Review Blog

Feb 26 2010

Headgames by Casey Lever

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Random House, 2010. ISBN 9781741663532.
(13+) When Steven sees a note handed to Avery, the girl he loves passionately, he strives to read it, spying out something about a game. Desperate to be involved with her in any way he can, he asks about the game, plunging himself and his closest friend, Samoan Tala, into a minefield of secrets, half truths and desperation.
Truth and dare seems innocuous enough on the surface, but Tala sees that this can be too revealing, too confronting, and may lead them in unexpected directions. He tries to stop Steven from joining the group, consisting of Avery, her current boyfriend from the wrong side of town, Connor, and his recalcitrant half sister, Jude, but joins himself to protect Steven. The first night of the game sees Avery humiliating Steven by speaking truthfully to the question of how she feels about him. The stage is set.
One night, while at Avery's house, Avery spikes Tala's drink and unused to alcohol, he quickly becomes drunk, saying too much, smashing furniture after falling, and then collapsing into a deep sleep. Connor leaves, devastated by Avery's revelation that she is only using him, and Steven, impulsively heads after him. He feels some sympathy with this surly, looming year 11 boy and so the two spend a while talking, learning things about the other that they did not know before.
Connor admits that he was using the game to find out how Avery really feels about him, and now that he knows, the game is over. But Steven wants more. He knows the power base has changed. Avery and Connor no longer control the game, so he and Tala talk everyone into going on. This is a mistake.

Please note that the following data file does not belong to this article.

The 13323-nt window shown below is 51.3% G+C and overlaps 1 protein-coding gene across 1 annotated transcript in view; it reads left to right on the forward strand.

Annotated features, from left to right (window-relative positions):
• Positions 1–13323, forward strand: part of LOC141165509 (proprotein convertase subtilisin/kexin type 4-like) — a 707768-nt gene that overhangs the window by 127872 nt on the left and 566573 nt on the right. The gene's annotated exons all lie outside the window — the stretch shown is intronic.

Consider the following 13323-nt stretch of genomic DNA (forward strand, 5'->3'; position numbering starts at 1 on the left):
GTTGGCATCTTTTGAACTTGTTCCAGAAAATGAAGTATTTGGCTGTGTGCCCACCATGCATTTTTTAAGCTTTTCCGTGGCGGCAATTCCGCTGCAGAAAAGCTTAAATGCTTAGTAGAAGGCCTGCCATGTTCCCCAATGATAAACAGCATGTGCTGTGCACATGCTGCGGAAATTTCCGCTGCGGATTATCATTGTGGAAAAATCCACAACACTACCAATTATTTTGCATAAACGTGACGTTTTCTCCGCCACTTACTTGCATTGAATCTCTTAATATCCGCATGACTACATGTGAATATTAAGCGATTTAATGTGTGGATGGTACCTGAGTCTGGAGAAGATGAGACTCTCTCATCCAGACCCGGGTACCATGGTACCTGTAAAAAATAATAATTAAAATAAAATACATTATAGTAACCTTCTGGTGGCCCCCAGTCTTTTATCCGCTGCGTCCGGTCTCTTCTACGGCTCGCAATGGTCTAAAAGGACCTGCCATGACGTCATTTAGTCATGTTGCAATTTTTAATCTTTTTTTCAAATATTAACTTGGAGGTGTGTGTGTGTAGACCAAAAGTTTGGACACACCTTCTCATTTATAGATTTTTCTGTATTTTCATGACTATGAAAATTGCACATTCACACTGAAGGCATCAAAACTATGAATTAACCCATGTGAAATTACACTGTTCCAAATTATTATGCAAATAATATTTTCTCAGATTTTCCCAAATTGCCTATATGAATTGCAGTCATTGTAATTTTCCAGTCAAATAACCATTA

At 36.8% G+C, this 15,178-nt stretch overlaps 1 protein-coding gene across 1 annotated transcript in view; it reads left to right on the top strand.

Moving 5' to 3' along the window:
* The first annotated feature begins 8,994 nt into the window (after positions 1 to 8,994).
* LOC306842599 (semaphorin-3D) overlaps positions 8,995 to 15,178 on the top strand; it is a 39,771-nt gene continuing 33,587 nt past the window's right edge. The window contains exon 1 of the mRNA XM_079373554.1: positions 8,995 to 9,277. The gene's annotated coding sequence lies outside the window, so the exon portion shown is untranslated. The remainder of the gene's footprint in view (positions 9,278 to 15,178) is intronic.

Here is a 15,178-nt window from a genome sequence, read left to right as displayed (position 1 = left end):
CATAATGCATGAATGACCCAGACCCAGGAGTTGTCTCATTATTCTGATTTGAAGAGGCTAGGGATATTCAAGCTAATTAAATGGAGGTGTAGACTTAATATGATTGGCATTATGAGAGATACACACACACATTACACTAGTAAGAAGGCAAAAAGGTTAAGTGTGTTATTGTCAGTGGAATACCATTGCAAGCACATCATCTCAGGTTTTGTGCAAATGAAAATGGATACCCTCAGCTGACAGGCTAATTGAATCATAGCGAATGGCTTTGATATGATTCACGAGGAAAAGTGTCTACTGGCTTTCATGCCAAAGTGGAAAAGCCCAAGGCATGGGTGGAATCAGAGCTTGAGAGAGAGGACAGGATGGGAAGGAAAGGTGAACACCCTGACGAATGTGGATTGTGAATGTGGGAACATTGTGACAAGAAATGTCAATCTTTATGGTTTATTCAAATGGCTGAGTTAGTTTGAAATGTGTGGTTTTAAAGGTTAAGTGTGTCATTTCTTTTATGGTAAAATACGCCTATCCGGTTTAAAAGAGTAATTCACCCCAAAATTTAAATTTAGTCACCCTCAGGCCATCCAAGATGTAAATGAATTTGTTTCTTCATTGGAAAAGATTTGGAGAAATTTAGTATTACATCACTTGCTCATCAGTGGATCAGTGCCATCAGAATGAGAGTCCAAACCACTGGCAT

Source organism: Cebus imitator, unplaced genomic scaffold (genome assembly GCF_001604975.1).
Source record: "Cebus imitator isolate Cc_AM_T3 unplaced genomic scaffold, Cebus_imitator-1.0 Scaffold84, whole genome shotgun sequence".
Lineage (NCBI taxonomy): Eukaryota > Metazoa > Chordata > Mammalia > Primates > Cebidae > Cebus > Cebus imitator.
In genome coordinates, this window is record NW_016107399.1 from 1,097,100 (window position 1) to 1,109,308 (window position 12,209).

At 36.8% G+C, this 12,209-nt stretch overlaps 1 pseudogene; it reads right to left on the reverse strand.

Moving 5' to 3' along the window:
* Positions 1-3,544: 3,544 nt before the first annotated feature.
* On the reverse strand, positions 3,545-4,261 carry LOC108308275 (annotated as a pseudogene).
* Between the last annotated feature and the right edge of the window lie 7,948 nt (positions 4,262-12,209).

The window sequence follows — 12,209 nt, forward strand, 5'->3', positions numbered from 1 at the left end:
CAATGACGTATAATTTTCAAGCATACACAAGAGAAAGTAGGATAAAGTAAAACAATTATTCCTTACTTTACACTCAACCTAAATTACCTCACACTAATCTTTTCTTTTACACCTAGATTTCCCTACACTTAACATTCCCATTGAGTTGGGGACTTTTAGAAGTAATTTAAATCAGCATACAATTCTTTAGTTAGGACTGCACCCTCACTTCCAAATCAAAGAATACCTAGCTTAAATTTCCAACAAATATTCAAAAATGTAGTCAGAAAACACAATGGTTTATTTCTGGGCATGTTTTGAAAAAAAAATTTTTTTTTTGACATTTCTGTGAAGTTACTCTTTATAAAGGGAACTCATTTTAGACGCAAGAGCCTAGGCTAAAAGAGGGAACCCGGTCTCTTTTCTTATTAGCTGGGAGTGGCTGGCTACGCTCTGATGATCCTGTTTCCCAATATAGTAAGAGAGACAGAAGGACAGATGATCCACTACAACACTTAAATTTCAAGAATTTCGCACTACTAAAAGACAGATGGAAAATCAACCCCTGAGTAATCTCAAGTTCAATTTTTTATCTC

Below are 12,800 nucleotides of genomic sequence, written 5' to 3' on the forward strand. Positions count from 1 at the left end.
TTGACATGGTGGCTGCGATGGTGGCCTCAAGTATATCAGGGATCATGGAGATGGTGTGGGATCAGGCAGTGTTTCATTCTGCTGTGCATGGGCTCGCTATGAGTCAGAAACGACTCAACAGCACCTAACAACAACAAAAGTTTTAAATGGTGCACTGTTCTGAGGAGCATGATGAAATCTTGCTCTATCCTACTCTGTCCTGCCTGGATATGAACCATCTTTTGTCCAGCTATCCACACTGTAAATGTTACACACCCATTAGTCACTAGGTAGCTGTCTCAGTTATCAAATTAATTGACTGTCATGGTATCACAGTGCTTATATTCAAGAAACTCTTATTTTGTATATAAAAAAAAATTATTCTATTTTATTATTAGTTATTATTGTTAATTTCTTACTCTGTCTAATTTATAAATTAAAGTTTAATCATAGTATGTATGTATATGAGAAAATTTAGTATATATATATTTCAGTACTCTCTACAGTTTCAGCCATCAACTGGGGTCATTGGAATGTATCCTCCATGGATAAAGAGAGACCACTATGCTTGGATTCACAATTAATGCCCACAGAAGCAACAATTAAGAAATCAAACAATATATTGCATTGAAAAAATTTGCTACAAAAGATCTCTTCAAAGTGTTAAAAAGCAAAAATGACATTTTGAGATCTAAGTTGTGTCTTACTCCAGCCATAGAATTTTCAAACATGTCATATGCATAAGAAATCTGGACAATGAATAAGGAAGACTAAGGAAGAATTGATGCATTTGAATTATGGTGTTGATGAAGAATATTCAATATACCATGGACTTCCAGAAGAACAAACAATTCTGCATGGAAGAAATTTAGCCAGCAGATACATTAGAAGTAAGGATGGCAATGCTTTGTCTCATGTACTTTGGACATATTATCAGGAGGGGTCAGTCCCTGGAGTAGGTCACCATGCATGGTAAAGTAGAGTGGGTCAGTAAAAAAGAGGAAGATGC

Tala is cornered into revealing that he thinks he is gay, and devastated by his own admission, runs out on the group. Connor, pressed again by Avery, reveals that he pushes drugs for his brother, under considerable duress. Steven tries to reason with him, encouraging him to see a way out, and later in a more open frankness with his father, reveals that Connor is behaving criminally. Late one night, Jude rings Steven, asking for help.
Casey Lever has written a very readable story of the relationships between different groups in a school. Each person in the group brings their own hang ups, secrets and problems from home, revealing little to their peers, but the game brings these out, forcing the group to have some say about their friends' behaviours. It is their friendship which encourages them to make changes in their lives. Steven speaks more openly to his father, Connor tries to stop his involvement with his brother, Tala attempts to work out his feelings, Jude makes an attempt to open up, tempering her churlish exterior and Avery reveals she is not what they all thought. The unexpected friendship between this group of five disparate people is enticing and will easily absorb younger secondary readers.
Fran Knight

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